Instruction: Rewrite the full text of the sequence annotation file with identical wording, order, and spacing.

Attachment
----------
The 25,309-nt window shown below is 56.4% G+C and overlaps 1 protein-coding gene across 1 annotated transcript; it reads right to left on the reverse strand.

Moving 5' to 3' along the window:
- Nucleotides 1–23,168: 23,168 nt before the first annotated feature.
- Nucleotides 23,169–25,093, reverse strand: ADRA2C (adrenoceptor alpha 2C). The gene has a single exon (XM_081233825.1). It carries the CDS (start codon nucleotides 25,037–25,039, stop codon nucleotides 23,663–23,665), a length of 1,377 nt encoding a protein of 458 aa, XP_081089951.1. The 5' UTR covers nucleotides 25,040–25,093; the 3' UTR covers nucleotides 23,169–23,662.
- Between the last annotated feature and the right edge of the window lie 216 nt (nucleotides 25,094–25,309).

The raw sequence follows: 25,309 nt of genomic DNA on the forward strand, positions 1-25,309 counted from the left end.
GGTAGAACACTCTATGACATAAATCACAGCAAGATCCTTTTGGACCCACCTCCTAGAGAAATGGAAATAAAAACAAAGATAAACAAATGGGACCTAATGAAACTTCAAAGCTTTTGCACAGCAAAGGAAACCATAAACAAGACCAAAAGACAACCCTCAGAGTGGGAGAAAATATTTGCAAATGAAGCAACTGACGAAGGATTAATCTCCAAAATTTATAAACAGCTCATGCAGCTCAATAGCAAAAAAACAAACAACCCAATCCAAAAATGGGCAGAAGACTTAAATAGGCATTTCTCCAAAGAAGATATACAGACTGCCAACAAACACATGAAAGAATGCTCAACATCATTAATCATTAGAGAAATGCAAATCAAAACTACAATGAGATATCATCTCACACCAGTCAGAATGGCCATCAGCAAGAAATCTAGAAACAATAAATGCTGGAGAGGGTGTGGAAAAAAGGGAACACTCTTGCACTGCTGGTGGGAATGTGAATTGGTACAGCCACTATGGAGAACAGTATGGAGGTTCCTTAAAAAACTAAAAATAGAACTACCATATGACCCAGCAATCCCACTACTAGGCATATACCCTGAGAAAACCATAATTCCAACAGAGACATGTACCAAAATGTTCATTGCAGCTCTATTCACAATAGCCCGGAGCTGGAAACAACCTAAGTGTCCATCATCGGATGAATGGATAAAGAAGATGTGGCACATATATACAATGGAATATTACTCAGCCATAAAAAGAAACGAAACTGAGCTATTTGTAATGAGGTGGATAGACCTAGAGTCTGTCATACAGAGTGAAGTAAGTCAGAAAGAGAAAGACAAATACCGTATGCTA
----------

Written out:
The 25,309-nt window shown below is 56.4% G+C and overlaps 1 protein-coding gene across 1 annotated transcript; it reads right to left on the reverse strand.

Moving 5' to 3' along the window:
- Nucleotides 1–23,168: 23,168 nt before the first annotated feature.
- Nucleotides 23,169–25,093, reverse strand: ADRA2C (adrenoceptor alpha 2C). The gene has a single exon (XM_081233825.1). It carries the CDS (start codon nucleotides 25,037–25,039, stop codon nucleotides 23,663–23,665), a length of 1,377 nt encoding a protein of 458 aa, XP_081089951.1. The 5' UTR covers nucleotides 25,040–25,093; the 3' UTR covers nucleotides 23,169–23,662.
- Between the last annotated feature and the right edge of the window lie 216 nt (nucleotides 25,094–25,309).

The raw sequence follows: 25,309 nt of genomic DNA on the forward strand, positions 1-25,309 counted from the left end.
GGTAGAACACTCTATGACATAAATCACAGCAAGATCCTTTTGGACCCACCTCCTAGAGAAATGGAAATAAAAACAAAGATAAACAAATGGGACCTAATGAAACTTCAAAGCTTTTGCACAGCAAAGGAAACCATAAACAAGACCAAAAGACAACCCTCAGAGTGGGAGAAAATATTTGCAAATGAAGCAACTGACGAAGGATTAATCTCCAAAATTTATAAACAGCTCATGCAGCTCAATAGCAAAAAAACAAACAACCCAATCCAAAAATGGGCAGAAGACTTAAATAGGCATTTCTCCAAAGAAGATATACAGACTGCCAACAAACACATGAAAGAATGCTCAACATCATTAATCATTAGAGAAATGCAAATCAAAACTACAATGAGATATCATCTCACACCAGTCAGAATGGCCATCAGCAAGAAATCTAGAAACAATAAATGCTGGAGAGGGTGTGGAAAAAAGGGAACACTCTTGCACTGCTGGTGGGAATGTGAATTGGTACAGCCACTATGGAGAACAGTATGGAGGTTCCTTAAAAAACTAAAAATAGAACTACCATATGACCCAGCAATCCCACTACTAGGCATATACCCTGAGAAAACCATAATTCCAACAGAGACATGTACCAAAATGTTCATTGCAGCTCTATTCACAATAGCCCGGAGCTGGAAACAACCTAAGTGTCCATCATCGGATGAATGGATAAAGAAGATGTGGCACATATATACAATGGAATATTACTCAGCCATAAAAAGAAACGAAACTGAGCTATTTGTAATGAGGTGGATAGACCTAGAGTCTGTCATACAGAGTGAAGTAAGTCAGAAAGAGAAAGACAAATACCGTATGCTA